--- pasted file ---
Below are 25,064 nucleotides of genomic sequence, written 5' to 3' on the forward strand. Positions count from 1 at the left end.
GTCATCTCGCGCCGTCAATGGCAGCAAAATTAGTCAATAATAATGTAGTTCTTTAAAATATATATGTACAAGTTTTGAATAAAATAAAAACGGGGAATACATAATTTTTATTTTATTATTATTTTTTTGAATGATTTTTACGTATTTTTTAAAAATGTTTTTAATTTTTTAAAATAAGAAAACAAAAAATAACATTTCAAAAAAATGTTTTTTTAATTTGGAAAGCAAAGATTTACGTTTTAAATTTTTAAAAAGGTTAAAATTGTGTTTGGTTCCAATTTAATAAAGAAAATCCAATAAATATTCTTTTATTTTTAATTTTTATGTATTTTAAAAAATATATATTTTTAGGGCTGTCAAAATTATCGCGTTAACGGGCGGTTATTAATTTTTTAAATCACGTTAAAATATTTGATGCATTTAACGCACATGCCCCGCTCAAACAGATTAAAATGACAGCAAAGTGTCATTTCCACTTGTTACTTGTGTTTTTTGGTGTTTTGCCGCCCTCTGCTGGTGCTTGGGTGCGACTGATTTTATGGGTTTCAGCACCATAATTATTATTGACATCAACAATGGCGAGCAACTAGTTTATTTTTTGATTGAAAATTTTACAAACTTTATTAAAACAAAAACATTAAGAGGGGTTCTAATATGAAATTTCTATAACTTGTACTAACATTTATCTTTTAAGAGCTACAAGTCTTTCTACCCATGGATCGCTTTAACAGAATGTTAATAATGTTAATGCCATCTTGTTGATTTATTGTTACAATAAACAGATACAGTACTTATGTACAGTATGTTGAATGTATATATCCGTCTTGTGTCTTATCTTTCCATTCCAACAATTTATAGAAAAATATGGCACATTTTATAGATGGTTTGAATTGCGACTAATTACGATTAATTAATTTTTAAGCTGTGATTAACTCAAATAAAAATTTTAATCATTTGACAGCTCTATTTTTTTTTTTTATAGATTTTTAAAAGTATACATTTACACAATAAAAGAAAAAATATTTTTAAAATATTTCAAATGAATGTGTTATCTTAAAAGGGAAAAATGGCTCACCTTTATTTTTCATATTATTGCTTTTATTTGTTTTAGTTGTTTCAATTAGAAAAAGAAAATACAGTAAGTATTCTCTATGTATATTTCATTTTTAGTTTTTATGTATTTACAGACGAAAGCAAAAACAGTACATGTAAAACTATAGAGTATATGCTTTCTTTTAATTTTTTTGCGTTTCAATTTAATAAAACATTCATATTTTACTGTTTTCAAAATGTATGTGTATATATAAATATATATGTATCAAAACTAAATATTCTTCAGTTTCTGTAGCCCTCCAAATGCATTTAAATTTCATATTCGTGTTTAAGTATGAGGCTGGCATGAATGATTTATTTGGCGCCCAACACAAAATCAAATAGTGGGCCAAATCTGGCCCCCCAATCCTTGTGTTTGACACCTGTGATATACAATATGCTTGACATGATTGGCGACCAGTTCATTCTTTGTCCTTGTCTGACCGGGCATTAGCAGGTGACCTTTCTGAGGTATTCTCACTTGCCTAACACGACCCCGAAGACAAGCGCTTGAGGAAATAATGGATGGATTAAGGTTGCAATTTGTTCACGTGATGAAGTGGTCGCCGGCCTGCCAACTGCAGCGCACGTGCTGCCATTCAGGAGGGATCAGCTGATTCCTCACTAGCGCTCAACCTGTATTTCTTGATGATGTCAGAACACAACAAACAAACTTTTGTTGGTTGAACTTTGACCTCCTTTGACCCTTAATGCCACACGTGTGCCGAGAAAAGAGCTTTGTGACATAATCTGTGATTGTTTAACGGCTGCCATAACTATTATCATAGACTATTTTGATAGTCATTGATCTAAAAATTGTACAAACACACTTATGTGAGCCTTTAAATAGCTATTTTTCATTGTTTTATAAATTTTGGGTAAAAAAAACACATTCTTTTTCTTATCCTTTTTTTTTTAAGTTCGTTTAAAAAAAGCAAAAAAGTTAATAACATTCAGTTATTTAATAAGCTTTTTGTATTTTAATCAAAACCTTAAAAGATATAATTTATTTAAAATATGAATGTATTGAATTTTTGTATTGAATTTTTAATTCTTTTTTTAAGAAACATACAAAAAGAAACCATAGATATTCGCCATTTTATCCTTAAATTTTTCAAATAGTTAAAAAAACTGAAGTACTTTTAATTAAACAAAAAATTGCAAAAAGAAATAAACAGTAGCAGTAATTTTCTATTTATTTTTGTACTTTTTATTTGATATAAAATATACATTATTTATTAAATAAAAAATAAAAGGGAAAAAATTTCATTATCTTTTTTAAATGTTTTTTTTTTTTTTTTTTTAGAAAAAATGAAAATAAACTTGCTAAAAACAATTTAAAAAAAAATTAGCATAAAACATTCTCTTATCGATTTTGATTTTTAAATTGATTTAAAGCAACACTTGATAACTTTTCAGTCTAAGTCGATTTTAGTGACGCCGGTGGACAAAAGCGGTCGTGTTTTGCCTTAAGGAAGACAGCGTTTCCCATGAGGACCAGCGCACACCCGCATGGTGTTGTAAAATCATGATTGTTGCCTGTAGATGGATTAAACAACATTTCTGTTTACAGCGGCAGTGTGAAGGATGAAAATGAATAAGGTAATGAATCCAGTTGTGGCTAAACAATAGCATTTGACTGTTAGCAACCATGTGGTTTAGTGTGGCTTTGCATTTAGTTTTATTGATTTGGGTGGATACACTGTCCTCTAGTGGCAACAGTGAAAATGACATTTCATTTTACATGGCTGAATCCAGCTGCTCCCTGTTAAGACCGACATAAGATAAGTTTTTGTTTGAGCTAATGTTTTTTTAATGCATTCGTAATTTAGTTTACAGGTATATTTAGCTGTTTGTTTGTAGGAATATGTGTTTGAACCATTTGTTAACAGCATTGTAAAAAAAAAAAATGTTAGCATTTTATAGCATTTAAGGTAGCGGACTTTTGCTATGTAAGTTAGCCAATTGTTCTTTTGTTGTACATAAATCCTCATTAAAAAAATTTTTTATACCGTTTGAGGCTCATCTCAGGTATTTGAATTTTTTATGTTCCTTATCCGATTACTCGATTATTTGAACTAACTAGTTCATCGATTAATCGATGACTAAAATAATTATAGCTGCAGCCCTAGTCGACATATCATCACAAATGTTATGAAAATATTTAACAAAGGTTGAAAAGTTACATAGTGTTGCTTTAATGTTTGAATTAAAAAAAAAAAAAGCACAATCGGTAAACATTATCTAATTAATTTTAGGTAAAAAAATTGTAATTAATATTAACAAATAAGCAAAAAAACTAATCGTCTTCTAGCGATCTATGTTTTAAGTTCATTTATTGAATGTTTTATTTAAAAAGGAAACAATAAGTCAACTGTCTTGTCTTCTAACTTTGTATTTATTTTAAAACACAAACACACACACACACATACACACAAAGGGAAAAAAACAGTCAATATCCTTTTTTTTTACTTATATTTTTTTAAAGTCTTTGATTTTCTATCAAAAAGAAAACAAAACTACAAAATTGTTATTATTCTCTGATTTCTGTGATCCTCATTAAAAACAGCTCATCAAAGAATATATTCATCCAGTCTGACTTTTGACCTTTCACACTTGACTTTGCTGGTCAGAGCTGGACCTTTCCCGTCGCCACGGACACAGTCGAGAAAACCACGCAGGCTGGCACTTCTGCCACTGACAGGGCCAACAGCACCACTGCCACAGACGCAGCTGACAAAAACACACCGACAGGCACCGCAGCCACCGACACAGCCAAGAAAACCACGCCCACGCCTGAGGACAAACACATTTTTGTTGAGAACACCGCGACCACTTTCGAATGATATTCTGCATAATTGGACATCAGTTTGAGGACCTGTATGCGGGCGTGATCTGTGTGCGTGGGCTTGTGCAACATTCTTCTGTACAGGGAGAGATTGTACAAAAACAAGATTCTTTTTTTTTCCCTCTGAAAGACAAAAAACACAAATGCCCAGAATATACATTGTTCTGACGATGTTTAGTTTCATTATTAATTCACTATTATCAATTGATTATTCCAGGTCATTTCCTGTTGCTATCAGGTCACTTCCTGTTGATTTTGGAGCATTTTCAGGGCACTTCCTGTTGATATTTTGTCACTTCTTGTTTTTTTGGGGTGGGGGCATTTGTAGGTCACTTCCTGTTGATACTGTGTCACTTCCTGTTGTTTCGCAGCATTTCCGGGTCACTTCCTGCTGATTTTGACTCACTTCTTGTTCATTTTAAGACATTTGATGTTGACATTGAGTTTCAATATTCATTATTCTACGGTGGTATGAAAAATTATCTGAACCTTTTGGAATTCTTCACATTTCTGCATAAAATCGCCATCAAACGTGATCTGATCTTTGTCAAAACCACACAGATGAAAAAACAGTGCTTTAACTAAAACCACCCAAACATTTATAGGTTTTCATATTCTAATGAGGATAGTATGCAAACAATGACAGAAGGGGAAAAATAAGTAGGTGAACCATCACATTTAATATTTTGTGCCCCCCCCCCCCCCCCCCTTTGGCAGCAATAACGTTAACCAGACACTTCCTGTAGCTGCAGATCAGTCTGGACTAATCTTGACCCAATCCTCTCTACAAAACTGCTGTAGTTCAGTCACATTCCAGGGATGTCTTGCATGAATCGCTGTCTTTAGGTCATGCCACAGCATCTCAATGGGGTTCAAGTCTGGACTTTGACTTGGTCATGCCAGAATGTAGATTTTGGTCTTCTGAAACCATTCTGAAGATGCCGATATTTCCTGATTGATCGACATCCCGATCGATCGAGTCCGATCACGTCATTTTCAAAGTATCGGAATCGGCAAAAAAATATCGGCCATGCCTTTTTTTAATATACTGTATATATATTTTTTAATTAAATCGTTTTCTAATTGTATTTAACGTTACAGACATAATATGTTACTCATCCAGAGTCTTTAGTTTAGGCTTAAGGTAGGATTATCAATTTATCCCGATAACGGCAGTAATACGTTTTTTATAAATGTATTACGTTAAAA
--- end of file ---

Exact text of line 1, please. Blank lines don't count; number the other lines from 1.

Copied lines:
Below are 25,064 nucleotides of genomic sequence, written 5' to 3' on the forward strand. Positions count from 1 at the left end.